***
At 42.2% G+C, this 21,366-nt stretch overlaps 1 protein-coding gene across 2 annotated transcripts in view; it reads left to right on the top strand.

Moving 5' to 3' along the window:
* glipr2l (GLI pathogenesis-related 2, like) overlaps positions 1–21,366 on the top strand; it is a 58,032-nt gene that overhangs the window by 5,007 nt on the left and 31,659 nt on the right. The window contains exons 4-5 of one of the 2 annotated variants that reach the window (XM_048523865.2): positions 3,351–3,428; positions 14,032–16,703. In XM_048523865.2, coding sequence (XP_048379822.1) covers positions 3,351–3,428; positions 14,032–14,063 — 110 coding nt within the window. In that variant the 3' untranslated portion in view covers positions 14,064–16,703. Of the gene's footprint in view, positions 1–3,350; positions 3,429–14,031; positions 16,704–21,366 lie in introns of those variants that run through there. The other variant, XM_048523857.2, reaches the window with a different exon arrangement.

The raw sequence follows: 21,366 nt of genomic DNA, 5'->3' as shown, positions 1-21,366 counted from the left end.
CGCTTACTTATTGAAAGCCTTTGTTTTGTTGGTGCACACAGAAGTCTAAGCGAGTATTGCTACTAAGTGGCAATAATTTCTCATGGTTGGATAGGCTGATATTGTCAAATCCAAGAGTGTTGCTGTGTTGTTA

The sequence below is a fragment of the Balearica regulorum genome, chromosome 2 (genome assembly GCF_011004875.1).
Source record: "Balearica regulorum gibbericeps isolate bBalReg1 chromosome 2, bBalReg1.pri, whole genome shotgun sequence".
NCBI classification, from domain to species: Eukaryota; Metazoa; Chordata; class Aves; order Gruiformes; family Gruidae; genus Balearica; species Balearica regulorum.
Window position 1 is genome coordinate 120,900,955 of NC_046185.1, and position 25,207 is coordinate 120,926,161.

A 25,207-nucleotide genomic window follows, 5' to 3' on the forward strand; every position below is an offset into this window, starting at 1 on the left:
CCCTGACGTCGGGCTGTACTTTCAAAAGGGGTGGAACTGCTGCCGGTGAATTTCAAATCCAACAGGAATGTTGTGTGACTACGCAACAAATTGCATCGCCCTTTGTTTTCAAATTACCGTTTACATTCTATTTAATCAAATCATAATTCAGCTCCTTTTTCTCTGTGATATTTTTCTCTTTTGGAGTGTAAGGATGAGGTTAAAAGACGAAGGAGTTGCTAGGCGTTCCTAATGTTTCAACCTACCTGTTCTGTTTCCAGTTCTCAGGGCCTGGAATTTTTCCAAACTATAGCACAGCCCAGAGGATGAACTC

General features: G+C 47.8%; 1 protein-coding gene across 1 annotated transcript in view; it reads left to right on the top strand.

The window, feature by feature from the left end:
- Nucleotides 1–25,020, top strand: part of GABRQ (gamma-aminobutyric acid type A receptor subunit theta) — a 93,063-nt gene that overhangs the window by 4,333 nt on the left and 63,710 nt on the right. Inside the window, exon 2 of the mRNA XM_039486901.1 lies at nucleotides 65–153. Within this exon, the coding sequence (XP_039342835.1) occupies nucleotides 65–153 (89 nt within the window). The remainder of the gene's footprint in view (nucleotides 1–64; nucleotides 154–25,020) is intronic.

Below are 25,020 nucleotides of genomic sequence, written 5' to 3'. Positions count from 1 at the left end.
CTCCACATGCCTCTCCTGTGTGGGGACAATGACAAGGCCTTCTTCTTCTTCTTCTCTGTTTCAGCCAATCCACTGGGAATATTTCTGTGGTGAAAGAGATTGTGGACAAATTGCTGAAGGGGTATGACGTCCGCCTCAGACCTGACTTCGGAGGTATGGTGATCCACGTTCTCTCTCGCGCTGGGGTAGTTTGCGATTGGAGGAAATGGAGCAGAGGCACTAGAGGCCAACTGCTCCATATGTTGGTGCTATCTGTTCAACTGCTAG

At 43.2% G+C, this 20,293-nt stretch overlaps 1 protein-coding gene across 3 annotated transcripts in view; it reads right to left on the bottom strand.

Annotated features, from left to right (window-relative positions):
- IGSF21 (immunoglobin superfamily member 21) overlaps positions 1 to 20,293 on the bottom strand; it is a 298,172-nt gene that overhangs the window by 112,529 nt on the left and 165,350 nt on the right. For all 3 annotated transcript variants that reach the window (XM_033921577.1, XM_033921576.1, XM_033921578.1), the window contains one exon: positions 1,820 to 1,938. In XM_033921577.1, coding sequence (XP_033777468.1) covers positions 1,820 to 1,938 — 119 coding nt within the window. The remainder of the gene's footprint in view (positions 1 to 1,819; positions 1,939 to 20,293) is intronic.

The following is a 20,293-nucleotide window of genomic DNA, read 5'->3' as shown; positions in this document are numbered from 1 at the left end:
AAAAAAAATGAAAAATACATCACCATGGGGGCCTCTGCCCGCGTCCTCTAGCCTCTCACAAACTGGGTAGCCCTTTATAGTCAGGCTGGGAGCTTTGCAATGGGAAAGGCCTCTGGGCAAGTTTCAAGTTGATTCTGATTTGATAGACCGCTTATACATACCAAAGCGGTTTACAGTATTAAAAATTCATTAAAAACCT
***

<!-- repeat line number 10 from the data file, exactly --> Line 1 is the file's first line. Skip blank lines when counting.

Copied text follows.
A 25,207-nucleotide genomic window follows, 5' to 3' on the forward strand; every position below is an offset into this window, starting at 1 on the left: